The Irish Court of Appeal gave judgment in Tanager v Kane on 31 October 2018. The defendant mortgagor resisted the repossession claim by the purchaser of his loan (Tanager). Relevantly, this was a technical point which the High Court sent by way of a case stated (request for advisory opinion) to the Court of Appeal.
The Defendant's Argument
The defendant's argument was, in essence, as follows. The original loan and mortgage were provided to the defendant by Bank of Scotland (Ireland) Ltd ("BOSI"). On 31 December 2010 BOSI merged, pursuant to EU legislation, with Bank of Scotland plc ("BOS"). On 14 April 2014 BOS transferred its interest in the defendant's loan and mortgage to Tanager by way of a loan portfolio sale. BOS never became the registered owner of the charge (which had originally been registered in the name of BOSI). Upon completion of the loan sale Tanager became registered as the owner of the charge and in that capacity sought possession of the property upon the Defendant's default.
Court of Appeal's decision
Judgment was given by Baker J, with whom Peart and Whelan JJ agreed.
The Court of Appeal held that the defendant was not entitled to challenge Tanager's status as the registered owner of the charge. This is because the register of charge holders was conclusive evidence of Tanager's entitlement, as registered owner of the charge, to apply for an order for possession. The register is conclusive subject only to the residual jurisdiction of the court to correct the register in cases of actual fraud or mistake pursuant to s.31 of the Registration of Title Act 1964 ("RTA 1964"). The whole purpose of the land registry is to stop people trying to "look behind" the register.
The defendant had no standing to challenge the transfer between BOSI and BOS.
The defendant's case did not engage the limited power of the Property Registration Authority ("PRA") to rectify the register under s.21 of RTA 1964 – so this issue was not relevant.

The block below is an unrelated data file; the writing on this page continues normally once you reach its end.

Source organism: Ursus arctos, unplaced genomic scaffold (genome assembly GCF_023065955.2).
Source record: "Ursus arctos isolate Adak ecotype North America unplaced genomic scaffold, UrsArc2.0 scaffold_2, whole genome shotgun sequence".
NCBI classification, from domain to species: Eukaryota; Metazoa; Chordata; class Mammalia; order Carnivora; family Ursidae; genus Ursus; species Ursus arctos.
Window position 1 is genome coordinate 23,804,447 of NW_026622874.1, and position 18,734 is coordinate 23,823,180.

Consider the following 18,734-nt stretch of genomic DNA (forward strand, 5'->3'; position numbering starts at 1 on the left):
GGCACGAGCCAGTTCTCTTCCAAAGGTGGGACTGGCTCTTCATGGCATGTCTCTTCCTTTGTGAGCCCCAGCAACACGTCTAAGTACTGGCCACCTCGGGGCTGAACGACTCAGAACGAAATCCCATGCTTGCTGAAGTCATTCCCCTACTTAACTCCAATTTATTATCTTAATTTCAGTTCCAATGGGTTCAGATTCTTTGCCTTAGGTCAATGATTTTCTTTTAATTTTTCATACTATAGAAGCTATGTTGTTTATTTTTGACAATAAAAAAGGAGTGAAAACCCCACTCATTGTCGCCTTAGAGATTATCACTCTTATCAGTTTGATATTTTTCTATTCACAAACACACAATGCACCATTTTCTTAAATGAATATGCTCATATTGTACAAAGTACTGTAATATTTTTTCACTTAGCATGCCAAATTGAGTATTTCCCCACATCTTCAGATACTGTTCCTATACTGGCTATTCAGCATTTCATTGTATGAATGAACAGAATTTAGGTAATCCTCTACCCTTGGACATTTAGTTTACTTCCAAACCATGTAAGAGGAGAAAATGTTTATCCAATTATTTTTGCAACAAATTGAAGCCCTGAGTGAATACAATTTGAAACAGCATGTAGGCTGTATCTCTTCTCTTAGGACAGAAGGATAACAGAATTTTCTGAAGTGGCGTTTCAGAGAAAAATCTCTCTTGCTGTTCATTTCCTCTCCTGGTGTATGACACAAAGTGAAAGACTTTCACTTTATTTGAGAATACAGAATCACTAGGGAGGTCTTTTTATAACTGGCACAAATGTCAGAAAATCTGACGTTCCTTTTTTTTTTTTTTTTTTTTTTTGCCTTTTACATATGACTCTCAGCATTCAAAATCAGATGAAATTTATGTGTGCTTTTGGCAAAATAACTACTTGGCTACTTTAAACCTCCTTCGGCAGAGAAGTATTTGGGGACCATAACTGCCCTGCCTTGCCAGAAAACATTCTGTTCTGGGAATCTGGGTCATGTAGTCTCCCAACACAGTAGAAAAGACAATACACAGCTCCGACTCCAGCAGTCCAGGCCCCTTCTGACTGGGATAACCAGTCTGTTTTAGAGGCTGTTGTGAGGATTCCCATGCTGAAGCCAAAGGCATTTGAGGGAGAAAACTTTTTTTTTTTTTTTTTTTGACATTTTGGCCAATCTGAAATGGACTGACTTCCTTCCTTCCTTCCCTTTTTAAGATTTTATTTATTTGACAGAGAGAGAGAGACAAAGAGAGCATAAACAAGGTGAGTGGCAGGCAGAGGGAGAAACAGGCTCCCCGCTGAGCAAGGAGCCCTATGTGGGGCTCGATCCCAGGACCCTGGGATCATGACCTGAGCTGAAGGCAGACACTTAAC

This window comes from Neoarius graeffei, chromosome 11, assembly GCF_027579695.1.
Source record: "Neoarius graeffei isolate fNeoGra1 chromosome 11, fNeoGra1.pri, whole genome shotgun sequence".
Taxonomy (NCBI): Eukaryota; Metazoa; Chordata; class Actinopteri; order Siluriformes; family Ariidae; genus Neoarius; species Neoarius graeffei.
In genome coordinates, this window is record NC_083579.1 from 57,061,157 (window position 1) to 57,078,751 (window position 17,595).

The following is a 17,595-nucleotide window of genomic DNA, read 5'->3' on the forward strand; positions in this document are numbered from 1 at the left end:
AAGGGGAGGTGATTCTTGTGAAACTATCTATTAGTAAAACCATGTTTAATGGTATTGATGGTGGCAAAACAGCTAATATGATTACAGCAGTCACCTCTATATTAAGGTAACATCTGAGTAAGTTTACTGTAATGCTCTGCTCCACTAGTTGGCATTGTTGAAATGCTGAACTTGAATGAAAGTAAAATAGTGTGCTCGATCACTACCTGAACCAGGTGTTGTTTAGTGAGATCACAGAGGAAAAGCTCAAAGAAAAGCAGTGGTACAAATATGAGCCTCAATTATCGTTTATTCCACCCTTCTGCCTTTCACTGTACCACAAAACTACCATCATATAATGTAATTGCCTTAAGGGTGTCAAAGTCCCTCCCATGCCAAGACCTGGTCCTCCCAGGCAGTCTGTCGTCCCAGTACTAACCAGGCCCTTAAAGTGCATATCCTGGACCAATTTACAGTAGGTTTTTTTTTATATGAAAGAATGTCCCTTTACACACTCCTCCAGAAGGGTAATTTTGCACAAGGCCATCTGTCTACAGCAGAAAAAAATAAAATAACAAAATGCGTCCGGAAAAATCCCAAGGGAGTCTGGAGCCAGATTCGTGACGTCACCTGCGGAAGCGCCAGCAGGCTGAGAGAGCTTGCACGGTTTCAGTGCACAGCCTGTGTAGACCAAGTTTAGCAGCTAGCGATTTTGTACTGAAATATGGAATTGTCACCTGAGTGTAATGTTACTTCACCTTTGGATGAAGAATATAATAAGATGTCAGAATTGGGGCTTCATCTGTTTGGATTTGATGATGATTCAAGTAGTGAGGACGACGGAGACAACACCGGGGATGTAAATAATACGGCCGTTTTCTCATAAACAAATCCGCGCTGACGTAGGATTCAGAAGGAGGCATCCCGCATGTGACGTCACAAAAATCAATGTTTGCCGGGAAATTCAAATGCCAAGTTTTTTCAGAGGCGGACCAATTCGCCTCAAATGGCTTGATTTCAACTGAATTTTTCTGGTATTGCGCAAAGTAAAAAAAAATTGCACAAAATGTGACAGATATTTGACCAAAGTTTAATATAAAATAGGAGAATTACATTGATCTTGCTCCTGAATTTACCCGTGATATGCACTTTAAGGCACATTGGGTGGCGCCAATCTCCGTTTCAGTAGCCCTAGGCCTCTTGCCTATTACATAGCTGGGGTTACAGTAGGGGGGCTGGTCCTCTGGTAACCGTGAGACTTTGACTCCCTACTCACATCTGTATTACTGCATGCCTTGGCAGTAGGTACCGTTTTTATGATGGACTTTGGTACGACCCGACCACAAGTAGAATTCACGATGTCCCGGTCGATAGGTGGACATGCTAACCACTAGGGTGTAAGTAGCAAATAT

A court hearing repossession proceedings in respect of registered land is not entitled to "look behind" the register in an action for possession. It followed therefore that the court is not entitled to join the PRA for the purposes of entertaining a challenge to the conclusiveness of the register. In theory this could be done in separate proceedings but that was not the case here – where the procedure was the usual repossession application decided upon affidavit evidence.
Baker J also held that BOS became entitled to be registered as chargee on completion of the merger with BOSI: accordingly BOS was entitled, under s.90 of RTA 1964, to transfer its interest to Tanager. The PRA was therefore entitled to register Tanager as owner of the legal charge without first requiring BOS to become so registered.
Furthermore, the defendant had no entitlement to be consulted upon the transfer of the charge from BOS to Tanager: no new charge was created, and the defendant's rights as mortgagor were not changed by that transfer.
The Court of Appeal sent the matter back to the High Court to adjudicate the claim in the light of its ruling, and also to deal with the question of the costs of the case stated in due course.